The last line, with the dropping of the thread and a knot in her stomach, makes me want to see her yank on that knot as well. Overall, I'm still reading, which is what you're after. Nice job.

  4. I'd read more. I like the voice of your MC. Good job!

  5. I'm hooked. I like what I've seen of the character, and the writing really flows, and I'm very curious about why he asked her here today.

    I might like it even better without some of the adjectives in the middle paragraph.

  6. I'd say start with "So, Miss Jordan." The bit about twirling and marble-floor made me want to say: get to the story.

    Also, a minor wouldn't go to a lawyer's office alone. At least I don't think so, but you might want to research that. Also, when called by a lawyer, she would be given at least a general reason. The I assume you'd like to know why...sentence has been used quite a bit, so I'd suggest looking for another.

  7. I'm hooked.

    I don't think you need "well-worn" or "port city."

    I really like the idea of his comb-over unraveling, too.

    Very good opening.

  8. I liked this a lot. I liked the imagery of the thread-pulling, unravelling, the promise of a good yarn.

    Good job.

    The only thing is the voice suddenly shifted kind of old to me with the phrase "exist in this parallel universe".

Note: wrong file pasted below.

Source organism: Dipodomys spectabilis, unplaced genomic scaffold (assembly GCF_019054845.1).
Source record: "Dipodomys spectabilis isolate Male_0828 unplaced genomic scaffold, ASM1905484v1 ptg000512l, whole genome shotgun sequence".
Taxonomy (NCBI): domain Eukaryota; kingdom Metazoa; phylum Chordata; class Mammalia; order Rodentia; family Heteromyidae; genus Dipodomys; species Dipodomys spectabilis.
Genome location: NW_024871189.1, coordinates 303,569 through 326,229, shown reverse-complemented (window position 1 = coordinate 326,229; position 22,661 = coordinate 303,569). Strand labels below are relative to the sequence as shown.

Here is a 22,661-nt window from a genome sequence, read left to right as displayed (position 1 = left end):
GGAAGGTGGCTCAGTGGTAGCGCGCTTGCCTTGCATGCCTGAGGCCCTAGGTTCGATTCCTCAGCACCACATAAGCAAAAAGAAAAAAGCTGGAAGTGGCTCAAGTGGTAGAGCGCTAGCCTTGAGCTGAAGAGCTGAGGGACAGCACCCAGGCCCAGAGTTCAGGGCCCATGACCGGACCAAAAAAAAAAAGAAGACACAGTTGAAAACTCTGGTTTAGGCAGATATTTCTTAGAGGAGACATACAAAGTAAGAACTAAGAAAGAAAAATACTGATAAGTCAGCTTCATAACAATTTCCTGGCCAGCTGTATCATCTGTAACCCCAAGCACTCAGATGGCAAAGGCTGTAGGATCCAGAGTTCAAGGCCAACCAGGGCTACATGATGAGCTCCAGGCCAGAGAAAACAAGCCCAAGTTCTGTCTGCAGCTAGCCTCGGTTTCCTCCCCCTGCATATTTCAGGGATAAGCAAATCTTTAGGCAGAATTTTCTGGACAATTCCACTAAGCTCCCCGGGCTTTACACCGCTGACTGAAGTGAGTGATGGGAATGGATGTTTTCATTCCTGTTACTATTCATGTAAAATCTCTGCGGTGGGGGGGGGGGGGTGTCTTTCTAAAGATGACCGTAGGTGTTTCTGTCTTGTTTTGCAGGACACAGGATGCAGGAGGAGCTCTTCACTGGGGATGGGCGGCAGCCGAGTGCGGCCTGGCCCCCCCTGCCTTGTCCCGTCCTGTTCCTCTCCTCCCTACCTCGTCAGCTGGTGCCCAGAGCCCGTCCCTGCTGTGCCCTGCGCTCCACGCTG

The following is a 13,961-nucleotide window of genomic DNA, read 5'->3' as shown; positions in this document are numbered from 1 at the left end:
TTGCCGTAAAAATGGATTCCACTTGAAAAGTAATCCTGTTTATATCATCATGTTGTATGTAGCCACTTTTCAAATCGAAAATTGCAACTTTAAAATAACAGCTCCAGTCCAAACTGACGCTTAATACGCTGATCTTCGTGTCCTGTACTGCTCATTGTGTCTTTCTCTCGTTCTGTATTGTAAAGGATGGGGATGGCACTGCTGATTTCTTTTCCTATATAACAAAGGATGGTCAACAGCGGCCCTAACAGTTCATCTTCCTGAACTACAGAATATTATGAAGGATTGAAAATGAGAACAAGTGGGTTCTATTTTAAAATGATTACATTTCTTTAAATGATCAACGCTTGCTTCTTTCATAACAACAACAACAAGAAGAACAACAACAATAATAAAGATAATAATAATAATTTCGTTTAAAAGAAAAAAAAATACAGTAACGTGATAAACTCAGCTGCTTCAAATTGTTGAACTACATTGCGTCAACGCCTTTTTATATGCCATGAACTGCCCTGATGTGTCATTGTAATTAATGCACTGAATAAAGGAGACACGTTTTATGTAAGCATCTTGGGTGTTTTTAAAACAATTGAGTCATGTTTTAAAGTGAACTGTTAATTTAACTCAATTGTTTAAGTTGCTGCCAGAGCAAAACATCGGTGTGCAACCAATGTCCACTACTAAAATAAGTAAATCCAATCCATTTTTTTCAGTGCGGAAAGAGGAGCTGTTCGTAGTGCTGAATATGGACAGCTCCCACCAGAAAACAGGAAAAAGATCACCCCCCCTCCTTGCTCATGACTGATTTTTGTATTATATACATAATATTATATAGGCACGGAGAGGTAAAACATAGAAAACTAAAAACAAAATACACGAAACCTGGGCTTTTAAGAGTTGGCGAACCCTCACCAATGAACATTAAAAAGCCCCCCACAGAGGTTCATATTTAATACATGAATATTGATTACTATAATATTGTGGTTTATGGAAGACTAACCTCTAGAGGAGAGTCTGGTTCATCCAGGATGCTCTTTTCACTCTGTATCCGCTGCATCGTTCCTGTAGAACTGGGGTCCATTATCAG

I think minors visiting with lawyers has been done before in a John Grisham novel, so it's logistically possible.

  9. I'm hooked. The writing is tight and I like the toying of the thread along with her mother's admonishing her not to pull it. You say a lot about her background in just those comments: Her mother's words, they can't afford to buy new clothes. And I really like her observations about the att'y--sweating even though it's cold and tying the thread back to his combover. Nicely done.

  10. I like the reference to yarn and unraveling.

    The third paragraph is descriptive but maybe a little heavy on the adjectives.

    I'm curious about the envelope and, from a white space perspective, might suggest breaking out those sentences to their own paragraph.

    Overall though, the beginning is a little slow for me and I'm not that curious about the envelope.

    I'm sorry, but I'm not hooked.

  11. I like her rumination about the wax sealed letter- and lets face it adults do seem to drone on sometimes, but I'm not sure I'm hooked yet. I feel like I know a lot about this character already, and that's hard to do in the first 250 words, so good job.

  12. I like the hook--the letter, the lawyer, Boston--but I think you spent too much time on the sweater thing, which is to prove nervousness (I didn't get that it was supposed to convey that her family is poor).